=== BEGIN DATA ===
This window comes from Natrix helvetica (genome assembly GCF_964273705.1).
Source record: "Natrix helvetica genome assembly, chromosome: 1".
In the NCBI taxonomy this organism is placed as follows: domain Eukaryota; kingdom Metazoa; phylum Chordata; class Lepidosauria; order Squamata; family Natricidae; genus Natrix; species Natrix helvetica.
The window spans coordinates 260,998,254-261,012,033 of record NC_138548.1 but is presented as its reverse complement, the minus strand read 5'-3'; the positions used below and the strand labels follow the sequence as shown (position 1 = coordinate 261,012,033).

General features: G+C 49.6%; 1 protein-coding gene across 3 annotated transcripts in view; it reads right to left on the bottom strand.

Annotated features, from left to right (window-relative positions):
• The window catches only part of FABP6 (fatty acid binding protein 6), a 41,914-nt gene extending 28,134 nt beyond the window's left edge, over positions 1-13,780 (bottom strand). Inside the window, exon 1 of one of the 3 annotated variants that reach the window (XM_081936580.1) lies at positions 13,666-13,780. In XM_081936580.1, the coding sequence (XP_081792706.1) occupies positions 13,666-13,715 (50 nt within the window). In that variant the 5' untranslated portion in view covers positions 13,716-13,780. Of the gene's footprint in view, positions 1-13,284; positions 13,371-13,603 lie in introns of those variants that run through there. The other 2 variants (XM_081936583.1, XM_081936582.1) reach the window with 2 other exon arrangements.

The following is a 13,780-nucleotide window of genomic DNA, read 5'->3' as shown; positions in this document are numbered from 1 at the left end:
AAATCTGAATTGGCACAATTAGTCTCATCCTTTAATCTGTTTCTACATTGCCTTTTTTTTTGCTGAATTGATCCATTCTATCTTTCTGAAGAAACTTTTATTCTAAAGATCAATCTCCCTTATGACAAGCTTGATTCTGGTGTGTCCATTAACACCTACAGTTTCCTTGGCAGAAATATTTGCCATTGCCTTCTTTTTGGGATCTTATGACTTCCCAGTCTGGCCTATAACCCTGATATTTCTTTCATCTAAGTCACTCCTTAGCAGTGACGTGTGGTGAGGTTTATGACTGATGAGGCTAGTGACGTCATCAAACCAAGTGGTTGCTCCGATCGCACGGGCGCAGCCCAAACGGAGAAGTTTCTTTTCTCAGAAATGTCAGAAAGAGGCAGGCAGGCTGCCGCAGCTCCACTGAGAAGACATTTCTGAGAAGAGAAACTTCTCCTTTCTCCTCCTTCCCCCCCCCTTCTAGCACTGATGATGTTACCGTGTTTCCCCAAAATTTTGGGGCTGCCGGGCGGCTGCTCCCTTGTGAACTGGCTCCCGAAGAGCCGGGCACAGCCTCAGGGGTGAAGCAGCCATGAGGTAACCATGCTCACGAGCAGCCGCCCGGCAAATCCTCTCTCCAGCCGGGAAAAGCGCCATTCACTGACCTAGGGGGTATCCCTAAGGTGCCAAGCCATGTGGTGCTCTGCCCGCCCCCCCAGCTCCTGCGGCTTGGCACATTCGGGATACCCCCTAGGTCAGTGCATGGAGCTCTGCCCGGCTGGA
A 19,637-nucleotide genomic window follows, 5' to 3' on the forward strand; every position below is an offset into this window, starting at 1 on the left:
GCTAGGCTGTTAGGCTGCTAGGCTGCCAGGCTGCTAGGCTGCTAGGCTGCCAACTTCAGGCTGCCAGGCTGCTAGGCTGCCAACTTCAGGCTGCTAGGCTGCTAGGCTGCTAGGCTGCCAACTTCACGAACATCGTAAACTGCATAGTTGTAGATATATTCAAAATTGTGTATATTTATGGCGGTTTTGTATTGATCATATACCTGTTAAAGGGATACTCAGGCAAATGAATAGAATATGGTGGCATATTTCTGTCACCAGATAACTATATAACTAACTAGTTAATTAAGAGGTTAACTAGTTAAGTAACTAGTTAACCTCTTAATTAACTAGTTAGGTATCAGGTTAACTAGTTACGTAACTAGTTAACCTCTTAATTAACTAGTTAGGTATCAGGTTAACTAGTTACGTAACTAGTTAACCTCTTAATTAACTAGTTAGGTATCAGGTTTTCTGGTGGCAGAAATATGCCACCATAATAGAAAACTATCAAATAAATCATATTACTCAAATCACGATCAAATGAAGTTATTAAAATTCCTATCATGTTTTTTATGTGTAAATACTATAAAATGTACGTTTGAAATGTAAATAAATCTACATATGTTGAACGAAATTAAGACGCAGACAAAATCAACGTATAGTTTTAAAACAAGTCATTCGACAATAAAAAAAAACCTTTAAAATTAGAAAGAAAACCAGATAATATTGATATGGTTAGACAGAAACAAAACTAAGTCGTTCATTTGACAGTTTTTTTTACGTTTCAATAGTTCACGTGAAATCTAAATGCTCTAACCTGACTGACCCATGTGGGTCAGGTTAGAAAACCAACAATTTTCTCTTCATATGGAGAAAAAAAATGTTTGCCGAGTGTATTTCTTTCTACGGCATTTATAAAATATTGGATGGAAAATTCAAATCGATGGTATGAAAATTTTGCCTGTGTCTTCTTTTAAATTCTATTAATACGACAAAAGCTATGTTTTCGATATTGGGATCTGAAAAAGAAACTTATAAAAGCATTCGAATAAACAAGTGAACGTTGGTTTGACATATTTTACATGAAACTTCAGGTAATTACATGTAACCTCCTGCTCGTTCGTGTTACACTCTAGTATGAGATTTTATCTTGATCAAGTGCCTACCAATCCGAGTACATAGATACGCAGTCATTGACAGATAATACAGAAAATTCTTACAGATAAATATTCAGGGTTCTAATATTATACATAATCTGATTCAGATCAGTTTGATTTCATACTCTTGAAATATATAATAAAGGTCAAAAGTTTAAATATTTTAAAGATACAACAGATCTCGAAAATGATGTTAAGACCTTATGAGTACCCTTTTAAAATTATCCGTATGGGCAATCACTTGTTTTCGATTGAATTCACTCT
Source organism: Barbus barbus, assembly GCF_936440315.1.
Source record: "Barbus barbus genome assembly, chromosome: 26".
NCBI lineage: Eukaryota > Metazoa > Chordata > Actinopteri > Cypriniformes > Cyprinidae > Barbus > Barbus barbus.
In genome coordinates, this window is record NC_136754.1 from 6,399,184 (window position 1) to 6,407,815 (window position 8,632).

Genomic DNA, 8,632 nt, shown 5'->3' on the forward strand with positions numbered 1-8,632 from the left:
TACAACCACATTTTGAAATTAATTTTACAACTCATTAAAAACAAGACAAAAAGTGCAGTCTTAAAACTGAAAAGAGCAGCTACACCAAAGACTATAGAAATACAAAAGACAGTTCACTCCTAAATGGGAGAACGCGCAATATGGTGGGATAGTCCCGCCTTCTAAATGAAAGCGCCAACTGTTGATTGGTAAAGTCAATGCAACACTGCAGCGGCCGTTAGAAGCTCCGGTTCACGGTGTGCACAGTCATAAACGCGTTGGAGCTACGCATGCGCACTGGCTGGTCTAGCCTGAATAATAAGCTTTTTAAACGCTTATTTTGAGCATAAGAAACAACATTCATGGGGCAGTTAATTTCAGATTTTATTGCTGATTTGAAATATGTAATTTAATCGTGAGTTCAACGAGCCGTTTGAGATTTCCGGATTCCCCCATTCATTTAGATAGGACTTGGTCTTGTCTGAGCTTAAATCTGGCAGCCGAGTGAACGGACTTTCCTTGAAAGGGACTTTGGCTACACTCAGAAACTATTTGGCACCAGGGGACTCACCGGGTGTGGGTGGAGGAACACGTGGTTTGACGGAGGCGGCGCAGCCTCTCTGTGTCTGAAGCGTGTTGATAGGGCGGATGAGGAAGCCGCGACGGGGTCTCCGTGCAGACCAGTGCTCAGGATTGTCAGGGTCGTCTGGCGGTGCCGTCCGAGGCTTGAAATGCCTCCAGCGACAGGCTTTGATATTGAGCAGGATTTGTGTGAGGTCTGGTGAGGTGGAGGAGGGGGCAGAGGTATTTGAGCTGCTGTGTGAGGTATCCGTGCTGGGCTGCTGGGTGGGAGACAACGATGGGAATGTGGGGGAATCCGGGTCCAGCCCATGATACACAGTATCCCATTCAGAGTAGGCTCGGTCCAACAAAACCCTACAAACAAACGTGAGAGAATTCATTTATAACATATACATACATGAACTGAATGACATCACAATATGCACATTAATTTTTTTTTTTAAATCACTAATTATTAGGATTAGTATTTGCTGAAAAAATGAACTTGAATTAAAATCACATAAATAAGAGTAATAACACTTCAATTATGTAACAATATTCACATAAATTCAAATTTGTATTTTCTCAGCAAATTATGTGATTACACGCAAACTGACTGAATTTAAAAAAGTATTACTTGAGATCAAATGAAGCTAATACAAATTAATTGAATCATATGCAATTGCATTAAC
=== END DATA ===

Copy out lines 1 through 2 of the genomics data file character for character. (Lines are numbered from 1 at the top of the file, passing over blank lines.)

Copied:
This window comes from Natrix helvetica (genome assembly GCF_964273705.1).
Source record: "Natrix helvetica genome assembly, chromosome: 1".